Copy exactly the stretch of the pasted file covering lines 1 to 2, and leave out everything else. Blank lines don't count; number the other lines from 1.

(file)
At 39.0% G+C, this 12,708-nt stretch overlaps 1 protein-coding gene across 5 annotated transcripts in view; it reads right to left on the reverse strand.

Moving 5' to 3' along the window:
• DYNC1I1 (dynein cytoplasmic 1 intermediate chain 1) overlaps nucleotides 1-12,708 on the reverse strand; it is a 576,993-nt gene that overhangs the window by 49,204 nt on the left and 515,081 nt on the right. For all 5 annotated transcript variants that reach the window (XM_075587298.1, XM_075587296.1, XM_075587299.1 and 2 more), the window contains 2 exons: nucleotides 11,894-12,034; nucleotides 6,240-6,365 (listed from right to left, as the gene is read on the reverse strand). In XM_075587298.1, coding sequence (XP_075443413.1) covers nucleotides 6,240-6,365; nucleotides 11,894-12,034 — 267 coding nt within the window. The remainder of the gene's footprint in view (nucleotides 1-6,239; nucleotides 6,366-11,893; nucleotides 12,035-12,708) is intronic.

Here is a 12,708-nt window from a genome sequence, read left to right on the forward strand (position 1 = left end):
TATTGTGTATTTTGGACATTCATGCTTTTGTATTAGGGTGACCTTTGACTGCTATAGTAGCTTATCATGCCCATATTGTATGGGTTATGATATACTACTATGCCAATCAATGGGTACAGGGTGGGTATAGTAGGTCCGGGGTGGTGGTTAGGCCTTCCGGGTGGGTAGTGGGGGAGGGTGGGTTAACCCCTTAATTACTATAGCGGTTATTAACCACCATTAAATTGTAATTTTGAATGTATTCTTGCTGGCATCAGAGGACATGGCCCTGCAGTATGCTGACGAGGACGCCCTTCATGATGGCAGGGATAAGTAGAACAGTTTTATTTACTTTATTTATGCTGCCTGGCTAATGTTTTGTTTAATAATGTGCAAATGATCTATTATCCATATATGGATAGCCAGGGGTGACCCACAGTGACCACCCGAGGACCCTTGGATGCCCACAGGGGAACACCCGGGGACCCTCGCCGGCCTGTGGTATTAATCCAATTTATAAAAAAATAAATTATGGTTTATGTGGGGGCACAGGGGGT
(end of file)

At 39.0% G+C, this 12,708-nt stretch overlaps 1 protein-coding gene across 5 annotated transcripts in view; it reads right to left on the reverse strand.

Moving 5' to 3' along the window: